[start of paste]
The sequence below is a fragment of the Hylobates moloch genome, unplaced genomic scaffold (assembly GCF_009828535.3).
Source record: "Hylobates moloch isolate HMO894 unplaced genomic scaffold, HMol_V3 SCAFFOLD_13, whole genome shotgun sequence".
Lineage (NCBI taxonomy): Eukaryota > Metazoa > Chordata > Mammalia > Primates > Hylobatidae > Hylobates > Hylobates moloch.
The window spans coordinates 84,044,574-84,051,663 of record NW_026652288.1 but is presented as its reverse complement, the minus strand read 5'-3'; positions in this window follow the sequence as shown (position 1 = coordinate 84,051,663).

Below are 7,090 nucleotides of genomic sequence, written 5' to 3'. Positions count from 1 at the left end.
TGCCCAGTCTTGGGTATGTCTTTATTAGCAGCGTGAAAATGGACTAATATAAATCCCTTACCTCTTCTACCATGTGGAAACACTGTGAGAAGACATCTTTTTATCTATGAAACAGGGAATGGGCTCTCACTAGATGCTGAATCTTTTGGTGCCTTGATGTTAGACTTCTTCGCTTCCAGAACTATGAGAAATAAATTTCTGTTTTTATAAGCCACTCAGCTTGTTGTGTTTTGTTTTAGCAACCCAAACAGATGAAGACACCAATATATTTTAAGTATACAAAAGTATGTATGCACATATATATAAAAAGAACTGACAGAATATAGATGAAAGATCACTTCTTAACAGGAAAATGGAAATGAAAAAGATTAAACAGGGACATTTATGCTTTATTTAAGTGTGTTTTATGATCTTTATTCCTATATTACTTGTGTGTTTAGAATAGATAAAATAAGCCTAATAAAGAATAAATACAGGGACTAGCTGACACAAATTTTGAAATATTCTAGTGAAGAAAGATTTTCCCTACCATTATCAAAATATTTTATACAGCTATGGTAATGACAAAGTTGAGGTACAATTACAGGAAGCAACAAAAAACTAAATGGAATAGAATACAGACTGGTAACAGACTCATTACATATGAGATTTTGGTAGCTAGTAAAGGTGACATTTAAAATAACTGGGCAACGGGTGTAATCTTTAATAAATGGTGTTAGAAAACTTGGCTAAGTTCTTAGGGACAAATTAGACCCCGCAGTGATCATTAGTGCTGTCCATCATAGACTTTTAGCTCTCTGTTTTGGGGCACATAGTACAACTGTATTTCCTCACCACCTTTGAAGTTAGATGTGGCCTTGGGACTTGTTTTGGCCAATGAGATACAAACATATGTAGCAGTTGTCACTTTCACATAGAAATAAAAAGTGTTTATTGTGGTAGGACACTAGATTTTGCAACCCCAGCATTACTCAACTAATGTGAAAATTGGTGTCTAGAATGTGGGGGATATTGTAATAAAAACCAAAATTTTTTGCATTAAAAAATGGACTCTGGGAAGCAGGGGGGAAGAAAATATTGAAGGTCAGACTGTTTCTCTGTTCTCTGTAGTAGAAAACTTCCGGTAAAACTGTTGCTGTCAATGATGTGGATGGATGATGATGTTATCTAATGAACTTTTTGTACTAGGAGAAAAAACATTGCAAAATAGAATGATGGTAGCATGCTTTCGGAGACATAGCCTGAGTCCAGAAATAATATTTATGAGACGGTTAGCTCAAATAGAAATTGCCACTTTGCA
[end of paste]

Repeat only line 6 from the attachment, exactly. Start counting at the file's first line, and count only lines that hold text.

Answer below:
TGCCCAGTCTTGGGTATGTCTTTATTAGCAGCGTGAAAATGGACTAATATAAATCCCTTACCTCTTCTACCATGTGGAAACACTGTGAGAAGACATCTTTTTATCTATGAAACAGGGAATGGGCTCTCACTAGATGCTGAATCTTTTGGTGCCTTGATGTTAGACTTCTTCGCTTCCAGAACTATGAGAAATAAATTTCTGTTTTTATAAGCCACTCAGCTTGTTGTGTTTTGTTTTAGCAACCCAAACAGATGAAGACACCAATATATTTTAAGTATACAAAAGTATGTATGCACATATATATAAAAAGAACTGACAGAATATAGATGAAAGATCACTTCTTAACAGGAAAATGGAAATGAAAAAGATTAAACAGGGACATTTATGCTTTATTTAAGTGTGTTTTATGATCTTTATTCCTATATTACTTGTGTGTTTAGAATAGATAAAATAAGCCTAATAAAGAATAAATACAGGGACTAGCTGACACAAATTTTGAAATATTCTAGTGAAGAAAGATTTTCCCTACCATTATCAAAATATTTTATACAGCTATGGTAATGACAAAGTTGAGGTACAATTACAGGAAGCAACAAAAAACTAAATGGAATAGAATACAGACTGGTAACAGACTCATTACATATGAGATTTTGGTAGCTAGTAAAGGTGACATTTAAAATAACTGGGCAACGGGTGTAATCTTTAATAAATGGTGTTAGAAAACTTGGCTAAGTTCTTAGGGACAAATTAGACCCCGCAGTGATCATTAGTGCTGTCCATCATAGACTTTTAGCTCTCTGTTTTGGGGCACATAGTACAACTGTATTTCCTCACCACCTTTGAAGTTAGATGTGGCCTTGGGACTTGTTTTGGCCAATGAGATACAAACATATGTAGCAGTTGTCACTTTCACATAGAAATAAAAAGTGTTTATTGTGGTAGGACACTAGATTTTGCAACCCCAGCATTACTCAACTAATGTGAAAATTGGTGTCTAGAATGTGGGGGATATTGTAATAAAAACCAAAATTTTTTGCATTAAAAAATGGACTCTGGGAAGCAGGGGGGAAGAAAATATTGAAGGTCAGACTGTTTCTCTGTTCTCTGTAGTAGAAAACTTCCGGTAAAACTGTTGCTGTCAATGATGTGGATGGATGATGATGTTATCTAATGAACTTTTTGTACTAGGAGAAAAAACATTGCAAAATAGAATGATGGTAGCATGCTTTCGGAGACATAGCCTGAGTCCAGAAATAATATTTATGAGACGGTTAGCTCAAATAGAAATTGCCACTTTGCA